Wednesday, March 31, 2010
Future point guards run deep at McDonald's All-American Game
The Commercial Appeal
By Dan Wolken
Posted March 31, 2010 at midnight
favorites all season for national player of the year, but Kentucky was upset in the Elite Eight. Kansas, led by senior Sherron Collins, got knocked out by Northern Iowa before the Sweet 16.
It leaves us with a Final Four including Michigan State, whose starting point guard Kalin Lucas tore his Achilles in the second round, and West Virginia, whose point guard Truck Bryant broke his foot earlier in the tournament.
Butler's point guard, Ronald Nored, is a virtual unknown nationally, and Duke's Jon Scheyer is really a shooting guard who converted last season.
The teams that make deep runs in March, however, typically have top-level point guards, and it would not be a surprise to see one or more of this year's crop playing in next year's Final Four in Houston.
That's the goal for Jackson, who figures to have the ball from Day 1 at Memphis with the responsibility of facilitating offense for the litany of scorers like Will Barton, Wesley Witherspoon, Angel Garcia and possibly .
"The way I feel, I can score at any time," Jackson said. "If our team needs a bucket, I can go get it. If my man is wide open, I've got to make that pass. I just play basketball. You can't try to put pressure on yourself to be something you're not. If you're a scorer, you have to score. Like Allen Iverson; he got to the league off being a scorer and creating. You have to just attack. You can't worry about what all these people want to say about what you can do good. You know what you can do good.
"Will Barton knows I can score; he knows I can pass it. Whoever's hot, I'm going to feed the hot man. I'm not trying to out-shine anyone."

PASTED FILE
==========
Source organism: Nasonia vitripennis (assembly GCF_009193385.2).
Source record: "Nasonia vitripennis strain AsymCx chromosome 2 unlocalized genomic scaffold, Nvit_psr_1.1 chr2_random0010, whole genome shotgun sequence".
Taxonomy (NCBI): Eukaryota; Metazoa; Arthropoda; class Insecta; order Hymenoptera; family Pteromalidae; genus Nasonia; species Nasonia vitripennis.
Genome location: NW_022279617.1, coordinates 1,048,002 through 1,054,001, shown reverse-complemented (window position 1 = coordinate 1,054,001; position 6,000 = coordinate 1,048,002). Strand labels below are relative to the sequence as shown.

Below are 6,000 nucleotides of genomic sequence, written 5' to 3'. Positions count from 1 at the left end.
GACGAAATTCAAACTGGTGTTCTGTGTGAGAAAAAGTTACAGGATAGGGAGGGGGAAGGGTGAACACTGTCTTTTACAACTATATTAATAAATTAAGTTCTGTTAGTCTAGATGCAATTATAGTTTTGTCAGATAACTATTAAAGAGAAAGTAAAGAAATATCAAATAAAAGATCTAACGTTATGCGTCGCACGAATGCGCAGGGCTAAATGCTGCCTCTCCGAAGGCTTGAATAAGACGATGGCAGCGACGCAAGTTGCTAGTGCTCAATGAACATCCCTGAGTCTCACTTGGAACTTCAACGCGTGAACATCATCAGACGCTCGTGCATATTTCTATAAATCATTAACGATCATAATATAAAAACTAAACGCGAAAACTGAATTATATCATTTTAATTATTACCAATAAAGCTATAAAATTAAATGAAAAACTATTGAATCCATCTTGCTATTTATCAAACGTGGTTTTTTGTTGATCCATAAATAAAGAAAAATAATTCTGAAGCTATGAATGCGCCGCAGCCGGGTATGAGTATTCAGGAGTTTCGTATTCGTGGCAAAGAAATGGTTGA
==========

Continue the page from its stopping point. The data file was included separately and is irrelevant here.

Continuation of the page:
In a recruiting class with so many exciting and athletic guards, Jackson said he believes he and Duke signee Kyrie Irving are the only pure point guards at the McDonald's Game. But the rest of the crop each offers something different.
"Brandon Knight is probably an NBA point and a college (shooting guard)," Telep said. "You have the best passer in Kendall Marshall, the guy who can attack the rim whenever he wants in Josh Selby and Cory Joseph who probably is the best mix and balance of all of those, and Ray McCallum is right there with him. A lot of these guys are proven winners.
"When you look at college basketball next year, look at the winning resumes these guys bring with them to college. Not just talent and potential but winning. It's a big-time group of guys."
It's unlikely the country will actually get to see the point guard skills in this class until next season; tonight, after all, is an all-star game. But as a showcase for the kind of talent that will enter college basketball this fall -- and, with the exception of Knight and Selby, probably stay for more than a year -- it doesn't get any better.
"Some approach it with a mentality to get in the paint every single time," Knight said. "Some approach it with the thought that, 'I'm going to shoot it coming off a screen every time.' We have some slashers, jumpers. It depends on how each point guard approaches how they do what they do."
-- Dan Wolken: 529-2365